Good stuff. It puts me in mind of a letter I wrote to the Taipei Times back in November 2009 on the subject of global warming and the Climategate scandal in which I wrote this:
"...what is at stake here, politically, is whether an increasing apparatus of state control over society, globally networked, is the right way to deal with any problematic climate change, or whether, on the other hand, a rapid dismantling of state apparatus both internationally and domestically would spur the necessary economic development to make technological solutions affordable on a global scale."
They didn't publish it.


  1. So you're leaving your apriori haven.

    Friedman is simply wrong. Nearly all successful economies have started by raising tariffs, and instead of importing technologically advanced goods, developing their own. America, Korea, Taiwan, Japan, etc. etc. Why didn't this work for India? Who knows. In essence, they need to develop and produce (manufacture) to become apart of a market-system, and they cannot do this if they are importing all advanced goods.

    Western economists have done the opposite of what Friedman states--they push for more "free" markets, not more protectionism. Friedman has it backwards.

    This piece if a mess.


  2. "Friedman is simply wrong."

    No he isn't - Friedman wasn't talking about the cases of America, Taiwan Korea or Japan, he was talking about India and China, two countries with comparatively much larger populations than any of the others you mention, and in which grinding poverty was (and is) therefore a quantitatively much larger phenomenon.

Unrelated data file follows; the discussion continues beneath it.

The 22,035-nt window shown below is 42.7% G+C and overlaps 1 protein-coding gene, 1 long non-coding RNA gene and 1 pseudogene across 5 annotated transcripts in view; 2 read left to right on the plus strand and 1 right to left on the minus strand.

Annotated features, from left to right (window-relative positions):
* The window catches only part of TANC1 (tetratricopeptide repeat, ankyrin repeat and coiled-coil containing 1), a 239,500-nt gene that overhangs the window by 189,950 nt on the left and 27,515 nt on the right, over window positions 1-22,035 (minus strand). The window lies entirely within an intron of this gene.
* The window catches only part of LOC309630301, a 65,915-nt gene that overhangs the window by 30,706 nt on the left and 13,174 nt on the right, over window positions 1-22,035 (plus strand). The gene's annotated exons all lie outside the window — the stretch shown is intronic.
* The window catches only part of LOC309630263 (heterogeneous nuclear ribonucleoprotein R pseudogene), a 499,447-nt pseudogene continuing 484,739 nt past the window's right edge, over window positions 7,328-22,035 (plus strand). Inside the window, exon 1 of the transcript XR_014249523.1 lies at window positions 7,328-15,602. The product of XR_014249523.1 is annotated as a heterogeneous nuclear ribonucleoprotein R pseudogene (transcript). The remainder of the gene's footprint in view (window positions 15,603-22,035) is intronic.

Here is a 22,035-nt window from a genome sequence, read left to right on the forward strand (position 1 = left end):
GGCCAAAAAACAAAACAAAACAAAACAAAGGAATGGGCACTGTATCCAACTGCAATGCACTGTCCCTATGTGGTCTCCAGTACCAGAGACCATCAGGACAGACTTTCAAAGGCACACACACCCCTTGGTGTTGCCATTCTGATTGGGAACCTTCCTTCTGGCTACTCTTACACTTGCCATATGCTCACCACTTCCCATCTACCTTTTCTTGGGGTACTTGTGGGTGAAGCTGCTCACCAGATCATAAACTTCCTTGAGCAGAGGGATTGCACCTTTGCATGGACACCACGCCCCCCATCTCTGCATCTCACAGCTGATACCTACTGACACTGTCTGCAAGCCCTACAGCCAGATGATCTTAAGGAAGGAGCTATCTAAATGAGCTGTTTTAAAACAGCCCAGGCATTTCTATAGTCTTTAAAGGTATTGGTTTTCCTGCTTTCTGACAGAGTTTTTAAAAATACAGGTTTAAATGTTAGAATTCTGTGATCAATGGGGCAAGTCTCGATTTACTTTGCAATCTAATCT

Is it, or is it not a fact that the Indian and Chinese governments after WW2 implemented high tarrifs to protect domestic manufacturing? And is it, or is it not a fact that poverty was not reduced in either country during this period?

    "Western economists have done the opposite of what Friedman states--they push for more "free" markets, not more protectionism."

    I'm sure some of them did - Friedman's own father was one of them. But is it, or is it not a fact that some western economists did argue in favour of protectionism for developing countries post WW2? They would be your "developmental economists".

    "This piece if a mess."

    Or perhaps your reading of it is a mess?

  3. India and China are two very distinct cases, considering the Civil War and Cultural Revolution in China, India's history, and both countries massive populations. I don't think you can use these two cases as examples of how "development economists" got it wrong, which is what the author is trying to do.


  4. Actually, what Friedman is trying to do is make a broader argument against the value of the "sustainability" rhetoric, and in this narrow instance, pointing to the possible costs of "sustainability" policies vis-a-vis energy, economic development and poverty in the two countries with very large proportions of the world's poor. The argument as to the effectiveness of various developmental policies is an ancillary to that end.